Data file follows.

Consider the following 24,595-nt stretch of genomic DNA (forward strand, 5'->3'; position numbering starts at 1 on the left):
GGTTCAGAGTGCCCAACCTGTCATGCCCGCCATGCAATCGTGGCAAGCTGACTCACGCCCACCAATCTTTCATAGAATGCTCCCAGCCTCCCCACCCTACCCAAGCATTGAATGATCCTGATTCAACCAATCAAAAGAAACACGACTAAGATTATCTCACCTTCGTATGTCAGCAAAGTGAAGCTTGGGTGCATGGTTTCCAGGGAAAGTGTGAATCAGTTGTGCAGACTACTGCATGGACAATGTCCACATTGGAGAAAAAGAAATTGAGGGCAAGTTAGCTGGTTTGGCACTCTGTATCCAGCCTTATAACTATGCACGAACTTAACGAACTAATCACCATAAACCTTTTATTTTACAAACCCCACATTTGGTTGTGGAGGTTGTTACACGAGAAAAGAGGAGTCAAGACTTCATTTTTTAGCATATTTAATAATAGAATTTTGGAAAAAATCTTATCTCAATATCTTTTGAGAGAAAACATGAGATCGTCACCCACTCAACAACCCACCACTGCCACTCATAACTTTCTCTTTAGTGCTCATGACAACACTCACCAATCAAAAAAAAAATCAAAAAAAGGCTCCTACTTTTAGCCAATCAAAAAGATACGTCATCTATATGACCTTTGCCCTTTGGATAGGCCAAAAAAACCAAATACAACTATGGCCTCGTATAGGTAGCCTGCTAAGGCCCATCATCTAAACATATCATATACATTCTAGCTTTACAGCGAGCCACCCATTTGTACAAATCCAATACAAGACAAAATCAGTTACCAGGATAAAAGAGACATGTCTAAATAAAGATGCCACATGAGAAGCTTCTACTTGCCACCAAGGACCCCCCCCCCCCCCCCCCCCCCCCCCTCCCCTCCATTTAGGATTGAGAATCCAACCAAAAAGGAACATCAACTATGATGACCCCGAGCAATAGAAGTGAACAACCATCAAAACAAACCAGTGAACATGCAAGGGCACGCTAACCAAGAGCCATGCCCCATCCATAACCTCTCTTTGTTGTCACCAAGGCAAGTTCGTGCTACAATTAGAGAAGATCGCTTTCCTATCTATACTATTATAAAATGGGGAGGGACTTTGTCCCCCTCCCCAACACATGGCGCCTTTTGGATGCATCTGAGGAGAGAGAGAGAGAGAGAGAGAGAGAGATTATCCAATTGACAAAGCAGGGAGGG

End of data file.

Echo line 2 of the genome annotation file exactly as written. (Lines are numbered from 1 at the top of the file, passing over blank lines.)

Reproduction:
GGTTCAGAGTGCCCAACCTGTCATGCCCGCCATGCAATCGTGGCAAGCTGACTCACGCCCACCAATCTTTCATAGAATGCTCCCAGCCTCCCCACCCTACCCAAGCATTGAATGATCCTGATTCAACCAATCAAAAGAAACACGACTAAGATTATCTCACCTTCGTATGTCAGCAAAGTGAAGCTTGGGTGCATGGTTTCCAGGGAAAGTGTGAATCAGTTGTGCAGACTACTGCATGGACAATGTCCACATTGGAGAAAAAGAAATTGAGGGCAAGTTAGCTGGTTTGGCACTCTGTATCCAGCCTTATAACTATGCACGAACTTAACGAACTAATCACCATAAACCTTTTATTTTACAAACCCCACATTTGGTTGTGGAGGTTGTTACACGAGAAAAGAGGAGTCAAGACTTCATTTTTTAGCATATTTAATAATAGAATTTTGGAAAAAATCTTATCTCAATATCTTTTGAGAGAAAACATGAGATCGTCACCCACTCAACAACCCACCACTGCCACTCATAACTTTCTCTTTAGTGCTCATGACAACACTCACCAATCAAAAAAAAAATCAAAAAAAGGCTCCTACTTTTAGCCAATCAAAAAGATACGTCATCTATATGACCTTTGCCCTTTGGATAGGCCAAAAAAACCAAATACAACTATGGCCTCGTATAGGTAGCCTGCTAAGGCCCATCATCTAAACATATCATATACATTCTAGCTTTACAGCGAGCCACCCATTTGTACAAATCCAATACAAGACAAAATCAGTTACCAGGATAAAAGAGACATGTCTAAATAAAGATGCCACATGAGAAGCTTCTACTTGCCACCAAGGACCCCCCCCCCCCCCCCCCCCCCCCCCTCCCCTCCATTTAGGATTGAGAATCCAACCAAAAAGGAACATCAACTATGATGACCCCGAGCAATAGAAGTGAACAACCATCAAAACAAACCAGTGAACATGCAAGGGCACGCTAACCAAGAGCCATGCCCCATCCATAACCTCTCTTTGTTGTCACCAAGGCAAGTTCGTGCTACAATTAGAGAAGATCGCTTTCCTATCTATACTATTATAAAATGGGGAGGGACTTTGTCCCCCTCCCCAACACATGGCGCCTTTTGGATGCATCTGAGGAGAGAGAGAGAGAGAGAGAGAGAGAGATTATCCAATTGACAAAGCAGGGAGGG